From mice to macaques - Animal models of HIV nervous system disease

M. Christine Zink, Victoria A. Laast, Kristi L. Helke, Angela K. Brice, Shiela A. Barber, Janice E. Clements, Joseph L. Mankowski

Research output: Contribution to journalReview articlepeer-review

Abstract

Lenviviral diseases of animals have been recognized for over a century, long before HIV was recognized as the cause of AIDS. All lentiviruses cause neurological disease and productive virus replication in the CNS occurs exclusively in cells of macrophage lineage. The ability to molecularly engineer the inoculum virus, to sample the brain at many different time points from acute through terminal infection and to correlate in vivo with in vitro findings are significant advantages of animal models of HIV CNS disease. The lentiviruses can be divided into two pathogenetic groups - those that cause immunosuppression, including the lentiviruses of humans (HIV), non-human primates (SIV), cats (FIV), and cattle (BIV), and those that cause immunoproliferation, including the lentiviruses of horses (EIAV), sheep (OvLV) and goats (CAEV). Despite extensive study, no rodent lentivirus has been identified, prompting development of alternate strategies to study lentiviral pathogenesis using rodents. The immunosuppressive lentiviruses most closely recapitulate the disease manifestations of HIV infection, and both SIV and FIV have contributed significantly to our understanding of how HIV causes both central and peripheral nervous system disease.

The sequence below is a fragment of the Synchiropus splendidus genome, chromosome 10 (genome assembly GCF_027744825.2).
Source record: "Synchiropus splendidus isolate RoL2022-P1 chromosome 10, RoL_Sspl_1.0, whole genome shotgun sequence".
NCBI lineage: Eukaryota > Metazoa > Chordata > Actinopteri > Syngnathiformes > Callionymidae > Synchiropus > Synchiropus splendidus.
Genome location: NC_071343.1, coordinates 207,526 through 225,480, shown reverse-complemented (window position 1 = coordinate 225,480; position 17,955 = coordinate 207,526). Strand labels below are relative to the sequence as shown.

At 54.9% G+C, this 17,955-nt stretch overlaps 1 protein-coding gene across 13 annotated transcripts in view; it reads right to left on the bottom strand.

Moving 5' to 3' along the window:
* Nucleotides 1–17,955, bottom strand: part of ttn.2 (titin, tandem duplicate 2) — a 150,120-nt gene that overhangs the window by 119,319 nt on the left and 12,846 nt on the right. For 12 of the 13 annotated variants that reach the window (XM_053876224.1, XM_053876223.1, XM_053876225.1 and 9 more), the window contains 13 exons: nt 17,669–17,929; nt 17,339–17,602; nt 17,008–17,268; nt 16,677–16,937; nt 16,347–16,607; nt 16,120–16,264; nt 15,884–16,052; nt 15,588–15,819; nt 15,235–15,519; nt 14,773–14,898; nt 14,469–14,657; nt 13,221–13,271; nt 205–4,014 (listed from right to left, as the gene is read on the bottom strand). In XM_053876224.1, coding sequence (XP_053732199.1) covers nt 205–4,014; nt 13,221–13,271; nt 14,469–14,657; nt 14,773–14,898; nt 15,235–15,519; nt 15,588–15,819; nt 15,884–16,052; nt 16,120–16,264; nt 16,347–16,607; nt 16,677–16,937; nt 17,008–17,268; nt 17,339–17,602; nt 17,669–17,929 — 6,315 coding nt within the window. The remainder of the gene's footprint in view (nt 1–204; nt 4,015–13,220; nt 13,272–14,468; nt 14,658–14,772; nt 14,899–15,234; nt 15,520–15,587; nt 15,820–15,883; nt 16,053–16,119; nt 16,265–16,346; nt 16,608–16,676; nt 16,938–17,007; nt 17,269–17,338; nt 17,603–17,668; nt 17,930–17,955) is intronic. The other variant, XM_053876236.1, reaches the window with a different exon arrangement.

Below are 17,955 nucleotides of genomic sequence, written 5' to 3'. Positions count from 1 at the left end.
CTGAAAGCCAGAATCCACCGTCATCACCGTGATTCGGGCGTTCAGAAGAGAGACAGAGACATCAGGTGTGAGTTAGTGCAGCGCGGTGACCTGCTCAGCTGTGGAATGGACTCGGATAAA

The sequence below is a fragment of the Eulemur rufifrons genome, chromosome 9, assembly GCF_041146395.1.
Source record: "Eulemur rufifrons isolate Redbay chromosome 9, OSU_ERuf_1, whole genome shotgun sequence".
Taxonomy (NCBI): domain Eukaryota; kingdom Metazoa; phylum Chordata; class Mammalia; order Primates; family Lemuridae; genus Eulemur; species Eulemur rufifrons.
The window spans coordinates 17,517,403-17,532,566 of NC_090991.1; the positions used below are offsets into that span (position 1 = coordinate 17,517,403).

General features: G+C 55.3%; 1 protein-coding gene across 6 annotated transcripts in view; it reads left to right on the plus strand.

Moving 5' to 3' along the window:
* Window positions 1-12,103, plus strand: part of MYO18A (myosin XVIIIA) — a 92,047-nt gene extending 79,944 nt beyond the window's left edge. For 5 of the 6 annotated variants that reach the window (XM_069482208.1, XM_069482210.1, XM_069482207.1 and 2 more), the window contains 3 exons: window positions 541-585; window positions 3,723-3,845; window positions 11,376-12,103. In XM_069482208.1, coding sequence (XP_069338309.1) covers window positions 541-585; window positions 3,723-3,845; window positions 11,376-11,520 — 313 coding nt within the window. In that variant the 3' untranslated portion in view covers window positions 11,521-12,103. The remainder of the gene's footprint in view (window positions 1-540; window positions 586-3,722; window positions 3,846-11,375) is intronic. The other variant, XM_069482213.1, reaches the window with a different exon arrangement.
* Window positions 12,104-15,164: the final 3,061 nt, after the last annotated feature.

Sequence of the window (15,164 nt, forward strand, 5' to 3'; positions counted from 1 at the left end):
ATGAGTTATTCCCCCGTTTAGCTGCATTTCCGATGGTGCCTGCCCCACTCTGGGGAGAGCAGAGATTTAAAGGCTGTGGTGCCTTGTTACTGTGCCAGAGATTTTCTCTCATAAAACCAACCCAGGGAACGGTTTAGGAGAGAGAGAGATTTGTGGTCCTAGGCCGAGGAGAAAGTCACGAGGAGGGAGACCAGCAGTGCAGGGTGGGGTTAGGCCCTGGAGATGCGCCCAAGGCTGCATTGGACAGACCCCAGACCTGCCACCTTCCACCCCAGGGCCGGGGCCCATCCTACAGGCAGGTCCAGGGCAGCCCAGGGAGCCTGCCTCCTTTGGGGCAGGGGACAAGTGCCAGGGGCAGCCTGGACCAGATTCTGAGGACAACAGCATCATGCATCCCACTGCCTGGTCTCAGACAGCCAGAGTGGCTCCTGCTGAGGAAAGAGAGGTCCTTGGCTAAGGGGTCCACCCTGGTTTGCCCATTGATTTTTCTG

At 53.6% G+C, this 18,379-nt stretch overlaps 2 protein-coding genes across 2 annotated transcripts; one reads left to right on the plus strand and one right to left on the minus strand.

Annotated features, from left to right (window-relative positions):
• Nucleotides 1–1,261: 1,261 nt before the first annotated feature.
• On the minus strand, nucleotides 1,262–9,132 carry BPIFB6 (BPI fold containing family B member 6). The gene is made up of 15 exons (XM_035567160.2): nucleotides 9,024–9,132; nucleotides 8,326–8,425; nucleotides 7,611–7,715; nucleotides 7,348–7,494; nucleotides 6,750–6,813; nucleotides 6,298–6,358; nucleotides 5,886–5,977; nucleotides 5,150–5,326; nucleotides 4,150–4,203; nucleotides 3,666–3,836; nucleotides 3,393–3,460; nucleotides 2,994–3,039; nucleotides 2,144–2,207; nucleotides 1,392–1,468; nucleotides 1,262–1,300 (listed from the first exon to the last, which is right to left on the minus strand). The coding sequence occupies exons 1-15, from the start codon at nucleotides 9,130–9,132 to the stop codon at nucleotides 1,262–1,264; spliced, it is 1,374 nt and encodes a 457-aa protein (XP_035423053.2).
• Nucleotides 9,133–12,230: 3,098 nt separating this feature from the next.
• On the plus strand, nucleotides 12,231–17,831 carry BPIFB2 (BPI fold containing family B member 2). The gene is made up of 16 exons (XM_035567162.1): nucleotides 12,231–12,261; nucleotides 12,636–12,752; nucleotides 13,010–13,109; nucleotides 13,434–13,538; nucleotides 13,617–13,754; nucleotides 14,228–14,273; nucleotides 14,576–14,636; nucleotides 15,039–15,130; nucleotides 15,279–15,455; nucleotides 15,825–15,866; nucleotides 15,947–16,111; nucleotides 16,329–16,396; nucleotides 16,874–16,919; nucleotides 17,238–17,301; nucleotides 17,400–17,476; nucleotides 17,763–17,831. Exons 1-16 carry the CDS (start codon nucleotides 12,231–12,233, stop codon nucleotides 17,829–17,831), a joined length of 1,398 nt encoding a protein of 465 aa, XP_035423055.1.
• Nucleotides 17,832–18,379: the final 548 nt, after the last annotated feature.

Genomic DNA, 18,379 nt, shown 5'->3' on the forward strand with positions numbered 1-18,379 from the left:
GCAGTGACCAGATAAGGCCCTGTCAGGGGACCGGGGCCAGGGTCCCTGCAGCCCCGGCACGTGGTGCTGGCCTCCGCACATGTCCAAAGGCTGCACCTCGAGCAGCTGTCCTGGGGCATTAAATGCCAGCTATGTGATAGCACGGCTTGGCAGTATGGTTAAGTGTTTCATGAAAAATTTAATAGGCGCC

Original languageEnglish (US)
Pages (from-to)293-305
Number of pages13
JournalCurrent HIV research
Volume4
Issue number3
DOIs
StatePublished - Jul 2006

Keywords

  • FIV
  • HIV
  • Lentivirus
  • Models
  • SIV

ASJC Scopus subject areas

  • Infectious Diseases
  • Virology

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